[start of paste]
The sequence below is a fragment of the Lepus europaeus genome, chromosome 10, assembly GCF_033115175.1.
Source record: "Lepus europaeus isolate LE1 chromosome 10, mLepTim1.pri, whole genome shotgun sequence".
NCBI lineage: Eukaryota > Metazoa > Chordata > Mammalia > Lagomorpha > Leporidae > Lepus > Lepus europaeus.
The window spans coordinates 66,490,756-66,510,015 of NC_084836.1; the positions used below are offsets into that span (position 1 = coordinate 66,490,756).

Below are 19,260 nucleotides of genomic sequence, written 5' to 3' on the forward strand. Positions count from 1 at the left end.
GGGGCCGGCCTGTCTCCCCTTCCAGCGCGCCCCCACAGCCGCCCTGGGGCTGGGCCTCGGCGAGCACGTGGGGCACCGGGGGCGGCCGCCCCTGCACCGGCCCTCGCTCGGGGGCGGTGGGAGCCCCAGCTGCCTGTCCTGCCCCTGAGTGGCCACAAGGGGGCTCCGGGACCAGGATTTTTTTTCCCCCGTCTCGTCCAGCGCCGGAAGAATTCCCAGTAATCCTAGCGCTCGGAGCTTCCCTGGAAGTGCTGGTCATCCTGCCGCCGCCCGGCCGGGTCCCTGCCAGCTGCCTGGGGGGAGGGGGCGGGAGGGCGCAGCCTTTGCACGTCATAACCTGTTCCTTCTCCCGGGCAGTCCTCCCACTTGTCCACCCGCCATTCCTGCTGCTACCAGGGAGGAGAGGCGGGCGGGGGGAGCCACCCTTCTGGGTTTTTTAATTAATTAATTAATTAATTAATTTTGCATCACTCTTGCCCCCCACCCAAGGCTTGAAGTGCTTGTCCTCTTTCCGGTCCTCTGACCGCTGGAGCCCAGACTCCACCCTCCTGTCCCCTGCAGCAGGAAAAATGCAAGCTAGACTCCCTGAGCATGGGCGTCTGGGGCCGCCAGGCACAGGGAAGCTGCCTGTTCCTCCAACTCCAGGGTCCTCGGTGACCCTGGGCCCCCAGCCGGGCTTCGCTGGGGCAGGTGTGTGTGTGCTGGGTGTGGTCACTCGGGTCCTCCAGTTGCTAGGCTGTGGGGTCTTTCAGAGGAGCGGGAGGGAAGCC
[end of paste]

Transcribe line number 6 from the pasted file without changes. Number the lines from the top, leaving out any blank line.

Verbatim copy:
GGGGCCGGCCTGTCTCCCCTTCCAGCGCGCCCCCACAGCCGCCCTGGGGCTGGGCCTCGGCGAGCACGTGGGGCACCGGGGGCGGCCGCCCCTGCACCGGCCCTCGCTCGGGGGCGGTGGGAGCCCCAGCTGCCTGTCCTGCCCCTGAGTGGCCACAAGGGGGCTCCGGGACCAGGATTTTTTTTCCCCCGTCTCGTCCAGCGCCGGAAGAATTCCCAGTAATCCTAGCGCTCGGAGCTTCCCTGGAAGTGCTGGTCATCCTGCCGCCGCCCGGCCGGGTCCCTGCCAGCTGCCTGGGGGGAGGGGGCGGGAGGGCGCAGCCTTTGCACGTCATAACCTGTTCCTTCTCCCGGGCAGTCCTCCCACTTGTCCACCCGCCATTCCTGCTGCTACCAGGGAGGAGAGGCGGGCGGGGGGAGCCACCCTTCTGGGTTTTTTAATTAATTAATTAATTAATTAATTTTGCATCACTCTTGCCCCCCACCCAAGGCTTGAAGTGCTTGTCCTCTTTCCGGTCCTCTGACCGCTGGAGCCCAGACTCCACCCTCCTGTCCCCTGCAGCAGGAAAAATGCAAGCTAGACTCCCTGAGCATGGGCGTCTGGGGCCGCCAGGCACAGGGAAGCTGCCTGTTCCTCCAACTCCAGGGTCCTCGGTGACCCTGGGCCCCCAGCCGGGCTTCGCTGGGGCAGGTGTGTGTGTGCTGGGTGTGGTCACTCGGGTCCTCCAGTTGCTAGGCTGTGGGGTCTTTCAGAGGAGCGGGAGGGAAGCC